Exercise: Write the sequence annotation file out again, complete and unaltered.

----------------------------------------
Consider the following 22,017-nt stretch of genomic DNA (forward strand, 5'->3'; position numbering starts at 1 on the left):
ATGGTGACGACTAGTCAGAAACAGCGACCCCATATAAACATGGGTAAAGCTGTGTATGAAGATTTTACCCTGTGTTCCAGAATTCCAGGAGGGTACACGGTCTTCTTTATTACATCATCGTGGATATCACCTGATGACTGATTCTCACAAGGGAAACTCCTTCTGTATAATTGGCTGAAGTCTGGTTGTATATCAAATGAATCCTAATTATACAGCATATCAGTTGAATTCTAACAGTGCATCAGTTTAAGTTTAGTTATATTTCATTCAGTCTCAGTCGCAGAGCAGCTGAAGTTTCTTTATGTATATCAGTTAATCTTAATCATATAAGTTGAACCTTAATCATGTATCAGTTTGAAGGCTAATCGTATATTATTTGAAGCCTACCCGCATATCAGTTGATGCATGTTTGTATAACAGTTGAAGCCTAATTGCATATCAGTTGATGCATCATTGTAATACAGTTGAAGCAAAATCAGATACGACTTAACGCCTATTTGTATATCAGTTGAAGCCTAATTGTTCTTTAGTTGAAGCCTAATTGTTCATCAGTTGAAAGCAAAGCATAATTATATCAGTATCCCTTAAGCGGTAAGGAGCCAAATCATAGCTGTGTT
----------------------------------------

Consider the following 22,017-nt stretch of genomic DNA (forward strand, 5'->3'; position numbering starts at 1 on the left):
ATGGTGACGACTAGTCAGAAACAGCGACCCCATATAAACATGGGTAAAGCTGTGTATGAAGATTTTACCCTGTGTTCCAGAATTCCAGGAGGGTACACGGTCTTCTTTATTACATCATCGTGGATATCACCTGATGACTGATTCTCACAAGGGAAACTCCTTCTGTATAATTGGCTGAAGTCTGGTTGTATATCAAATGAATCCTAATTATACAGCATATCAGTTGAATTCTAACAGTGCATCAGTTTAAGTTTAGTTATATTTCATTCAGTCTCAGTCGCAGAGCAGCTGAAGTTTCTTTATGTATATCAGTTAATCTTAATCATATAAGTTGAACCTTAATCATGTATCAGTTTGAAGGCTAATCGTATATTATTTGAAGCCTACCCGCATATCAGTTGATGCATGTTTGTATAACAGTTGAAGCCTAATTGCATATCAGTTGATGCATCATTGTAATACAGTTGAAGCAAAATCAGATACGACTTAACGCCTATTTGTATATCAGTTGAAGCCTAATTGTTCTTTAGTTGAAGCCTAATTGTTCATCAGTTGAAAGCAAAGCATAATTATATCAGTATCCCTTAAGCGGTAAGGAGCCAAATCATAGCTGTGTT